- Creating and reviewing patient care plans
- Delivering medications and offering a variety of treatments
- Modifying and changing patients' medications and treatments as their conditions change
- Supervising and directing other staff members like LPNs and nursing assistants
- Educating patients and their families
- Conducting physical exams and reviewing patients' health histories
- Providing critical care in emergency situations
Required education and certification—Depending on your state of residence, you could have several options for becoming a registered nurse. If you have no prior nursing training, then you will need to earn a state-approved diploma, or an associate or bachelor's degree. A lot of potential nursing students choose to obtain bachelor's degrees—a BSN (Bachelor of Science in Nursing)—since it provides them with a thorough education and offers the greatest opportunities for future training and advancement. However, you can become a registered nurse more quickly by earning an ADN (Associate Degree in Nursing), which some colleges call an ASN (Associate of Science in Nursing). Then, if you ever want to pursue more advanced opportunities in the field, you can complete an RN-to-BSN program in order to earn the higher credential. Note that if you opt for a diploma or associate degree program, you will want to check with your state's board of nursing to ensure that it is an accepted level of education for the types of nursing jobs that you would like to pursue.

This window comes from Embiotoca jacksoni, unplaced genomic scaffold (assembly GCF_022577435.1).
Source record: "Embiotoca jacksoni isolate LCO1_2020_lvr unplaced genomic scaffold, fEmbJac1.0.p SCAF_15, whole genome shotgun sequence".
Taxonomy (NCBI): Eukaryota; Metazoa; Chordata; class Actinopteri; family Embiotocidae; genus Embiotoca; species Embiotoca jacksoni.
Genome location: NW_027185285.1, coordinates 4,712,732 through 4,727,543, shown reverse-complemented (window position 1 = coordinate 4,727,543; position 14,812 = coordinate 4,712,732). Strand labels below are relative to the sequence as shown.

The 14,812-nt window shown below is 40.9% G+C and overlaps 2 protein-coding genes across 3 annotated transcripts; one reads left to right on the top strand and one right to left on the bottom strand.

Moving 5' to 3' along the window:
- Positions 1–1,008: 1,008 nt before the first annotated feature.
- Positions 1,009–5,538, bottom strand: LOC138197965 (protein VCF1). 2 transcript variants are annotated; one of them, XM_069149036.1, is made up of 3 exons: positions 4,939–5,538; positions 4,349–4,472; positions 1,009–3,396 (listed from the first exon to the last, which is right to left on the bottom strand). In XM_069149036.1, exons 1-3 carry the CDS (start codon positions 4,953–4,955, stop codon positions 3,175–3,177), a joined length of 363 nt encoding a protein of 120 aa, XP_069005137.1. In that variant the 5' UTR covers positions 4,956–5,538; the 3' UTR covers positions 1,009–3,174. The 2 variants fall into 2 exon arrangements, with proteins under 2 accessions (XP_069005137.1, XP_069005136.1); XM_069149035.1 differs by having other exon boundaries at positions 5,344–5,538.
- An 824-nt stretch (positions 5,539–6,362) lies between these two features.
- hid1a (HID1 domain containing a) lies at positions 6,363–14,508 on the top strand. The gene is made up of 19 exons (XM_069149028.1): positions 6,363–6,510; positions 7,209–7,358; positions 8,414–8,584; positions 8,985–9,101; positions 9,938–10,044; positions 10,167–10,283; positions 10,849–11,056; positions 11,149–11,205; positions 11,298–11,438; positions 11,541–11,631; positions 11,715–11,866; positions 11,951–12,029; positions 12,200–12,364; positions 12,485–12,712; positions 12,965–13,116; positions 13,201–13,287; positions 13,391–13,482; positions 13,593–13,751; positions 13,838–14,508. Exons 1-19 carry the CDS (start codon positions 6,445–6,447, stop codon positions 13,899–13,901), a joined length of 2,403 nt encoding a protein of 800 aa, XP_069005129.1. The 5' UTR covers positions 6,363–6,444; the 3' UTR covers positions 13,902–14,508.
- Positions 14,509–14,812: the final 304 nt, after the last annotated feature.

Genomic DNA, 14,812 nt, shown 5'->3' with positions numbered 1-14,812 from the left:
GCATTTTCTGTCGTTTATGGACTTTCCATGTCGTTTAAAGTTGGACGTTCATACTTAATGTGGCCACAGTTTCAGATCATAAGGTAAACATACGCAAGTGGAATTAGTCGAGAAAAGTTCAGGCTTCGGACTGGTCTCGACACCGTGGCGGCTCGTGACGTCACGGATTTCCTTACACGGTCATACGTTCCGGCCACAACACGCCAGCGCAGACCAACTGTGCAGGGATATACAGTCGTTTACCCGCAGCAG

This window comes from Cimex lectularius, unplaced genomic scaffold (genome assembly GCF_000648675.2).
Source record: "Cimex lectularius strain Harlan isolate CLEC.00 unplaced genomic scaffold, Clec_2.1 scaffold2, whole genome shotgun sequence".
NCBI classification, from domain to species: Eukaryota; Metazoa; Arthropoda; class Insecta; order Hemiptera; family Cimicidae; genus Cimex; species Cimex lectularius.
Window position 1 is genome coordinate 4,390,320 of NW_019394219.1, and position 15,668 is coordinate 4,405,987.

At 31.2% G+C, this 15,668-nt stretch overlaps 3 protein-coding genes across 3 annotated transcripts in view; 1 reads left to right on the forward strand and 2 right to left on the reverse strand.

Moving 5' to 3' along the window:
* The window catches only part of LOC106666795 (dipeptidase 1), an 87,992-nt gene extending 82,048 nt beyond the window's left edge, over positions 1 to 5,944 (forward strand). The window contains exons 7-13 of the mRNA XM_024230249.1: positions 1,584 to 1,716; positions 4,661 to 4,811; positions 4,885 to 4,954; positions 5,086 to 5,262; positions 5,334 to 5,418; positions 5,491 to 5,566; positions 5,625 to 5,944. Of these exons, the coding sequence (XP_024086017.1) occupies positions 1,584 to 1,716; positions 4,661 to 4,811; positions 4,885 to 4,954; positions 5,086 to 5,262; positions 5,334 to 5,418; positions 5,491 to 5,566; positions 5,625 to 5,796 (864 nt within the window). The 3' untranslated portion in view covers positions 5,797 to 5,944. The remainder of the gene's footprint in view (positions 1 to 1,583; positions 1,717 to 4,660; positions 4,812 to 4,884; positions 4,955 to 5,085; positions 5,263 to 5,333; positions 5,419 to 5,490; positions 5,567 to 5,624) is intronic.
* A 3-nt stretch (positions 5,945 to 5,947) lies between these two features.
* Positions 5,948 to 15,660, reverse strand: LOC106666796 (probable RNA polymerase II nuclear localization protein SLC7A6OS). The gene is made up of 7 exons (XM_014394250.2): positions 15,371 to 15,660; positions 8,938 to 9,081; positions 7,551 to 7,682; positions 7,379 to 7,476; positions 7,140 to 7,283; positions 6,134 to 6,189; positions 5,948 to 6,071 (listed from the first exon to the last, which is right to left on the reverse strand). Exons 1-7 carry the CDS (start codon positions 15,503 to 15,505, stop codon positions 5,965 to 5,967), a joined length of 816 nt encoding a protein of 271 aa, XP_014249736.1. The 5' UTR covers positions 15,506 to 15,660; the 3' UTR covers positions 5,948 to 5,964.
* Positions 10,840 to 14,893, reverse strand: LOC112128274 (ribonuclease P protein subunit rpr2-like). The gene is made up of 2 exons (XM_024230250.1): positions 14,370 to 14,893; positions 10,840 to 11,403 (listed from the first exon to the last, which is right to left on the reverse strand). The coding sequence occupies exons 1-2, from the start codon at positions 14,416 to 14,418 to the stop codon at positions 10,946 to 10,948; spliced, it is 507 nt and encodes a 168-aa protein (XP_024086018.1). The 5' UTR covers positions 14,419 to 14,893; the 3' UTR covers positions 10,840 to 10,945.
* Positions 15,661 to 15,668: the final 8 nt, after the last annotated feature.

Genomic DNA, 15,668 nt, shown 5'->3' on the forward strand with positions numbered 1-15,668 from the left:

If you are currently licensed as a practical or vocational nurse, then you may be able to earn an associate or bachelor's degree more quickly because some schools will take your previous nursing education credits into account. Once you have met your state's requirements, you can then apply to take the NCLEX-RN licensure exam in order to become a fully licensed registered nurse.